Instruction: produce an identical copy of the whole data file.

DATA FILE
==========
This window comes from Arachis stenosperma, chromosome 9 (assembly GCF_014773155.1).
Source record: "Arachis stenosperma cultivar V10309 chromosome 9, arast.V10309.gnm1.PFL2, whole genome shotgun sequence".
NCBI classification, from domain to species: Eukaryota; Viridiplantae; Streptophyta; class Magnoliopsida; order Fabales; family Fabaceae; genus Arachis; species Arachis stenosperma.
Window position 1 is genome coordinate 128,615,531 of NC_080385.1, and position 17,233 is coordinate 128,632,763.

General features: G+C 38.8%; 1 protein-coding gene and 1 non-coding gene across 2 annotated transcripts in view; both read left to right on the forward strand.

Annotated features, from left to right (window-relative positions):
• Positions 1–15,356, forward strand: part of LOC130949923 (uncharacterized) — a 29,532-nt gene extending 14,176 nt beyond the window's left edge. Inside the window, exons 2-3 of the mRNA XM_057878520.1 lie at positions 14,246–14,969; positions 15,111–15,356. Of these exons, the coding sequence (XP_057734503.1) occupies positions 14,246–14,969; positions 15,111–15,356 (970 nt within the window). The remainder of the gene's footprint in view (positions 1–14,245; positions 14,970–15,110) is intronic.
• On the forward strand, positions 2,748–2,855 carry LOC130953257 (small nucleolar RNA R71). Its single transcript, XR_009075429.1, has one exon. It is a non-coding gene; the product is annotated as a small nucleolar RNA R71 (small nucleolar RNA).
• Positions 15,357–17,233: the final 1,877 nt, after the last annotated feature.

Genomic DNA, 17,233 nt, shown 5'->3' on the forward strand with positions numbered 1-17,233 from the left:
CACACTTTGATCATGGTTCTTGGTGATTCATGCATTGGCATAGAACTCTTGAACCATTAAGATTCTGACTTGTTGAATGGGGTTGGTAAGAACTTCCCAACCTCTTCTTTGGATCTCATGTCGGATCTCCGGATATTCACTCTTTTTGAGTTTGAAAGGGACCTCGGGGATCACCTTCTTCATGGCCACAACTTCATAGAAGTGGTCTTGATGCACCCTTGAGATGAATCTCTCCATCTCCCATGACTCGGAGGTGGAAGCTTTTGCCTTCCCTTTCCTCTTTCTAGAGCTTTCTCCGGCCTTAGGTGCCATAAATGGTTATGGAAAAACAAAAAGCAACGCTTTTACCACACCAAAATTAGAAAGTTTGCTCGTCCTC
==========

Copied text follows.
This window comes from Arachis stenosperma, chromosome 9 (assembly GCF_014773155.1).
Source record: "Arachis stenosperma cultivar V10309 chromosome 9, arast.V10309.gnm1.PFL2, whole genome shotgun sequence".
NCBI classification, from domain to species: Eukaryota; Viridiplantae; Streptophyta; class Magnoliopsida; order Fabales; family Fabaceae; genus Arachis; species Arachis stenosperma.
Window position 1 is genome coordinate 128,615,531 of NC_080385.1, and position 17,233 is coordinate 128,632,763.

General features: G+C 38.8%; 1 protein-coding gene and 1 non-coding gene across 2 annotated transcripts in view; both read left to right on the forward strand.

Annotated features, from left to right (window-relative positions):
• Positions 1–15,356, forward strand: part of LOC130949923 (uncharacterized) — a 29,532-nt gene extending 14,176 nt beyond the window's left edge. Inside the window, exons 2-3 of the mRNA XM_057878520.1 lie at positions 14,246–14,969; positions 15,111–15,356. Of these exons, the coding sequence (XP_057734503.1) occupies positions 14,246–14,969; positions 15,111–15,356 (970 nt within the window). The remainder of the gene's footprint in view (positions 1–14,245; positions 14,970–15,110) is intronic.
• On the forward strand, positions 2,748–2,855 carry LOC130953257 (small nucleolar RNA R71). Its single transcript, XR_009075429.1, has one exon. It is a non-coding gene; the product is annotated as a small nucleolar RNA R71 (small nucleolar RNA).
• Positions 15,357–17,233: the final 1,877 nt, after the last annotated feature.

Genomic DNA, 17,233 nt, shown 5'->3' on the forward strand with positions numbered 1-17,233 from the left:
CACACTTTGATCATGGTTCTTGGTGATTCATGCATTGGCATAGAACTCTTGAACCATTAAGATTCTGACTTGTTGAATGGGGTTGGTAAGAACTTCCCAACCTCTTCTTTGGATCTCATGTCGGATCTCCGGATATTCACTCTTTTTGAGTTTGAAAGGGACCTCGGGGATCACCTTCTTCATGGCCACAACTTCATAGAAGTGGTCTTGATGCACCCTTGAGATGAATCTCTCCATCTCCCATGACTCGGAGGTGGAAGCTTTTGCCTTCCCTTTCCTCTTTCTAGAGCTTTCTCCGGCCTTAGGTGCCATAAATGGTTATGGAAAAACAAAAAGCAACGCTTTTACCACACCAAAATTAGAAAGTTTGCTCGTCCTC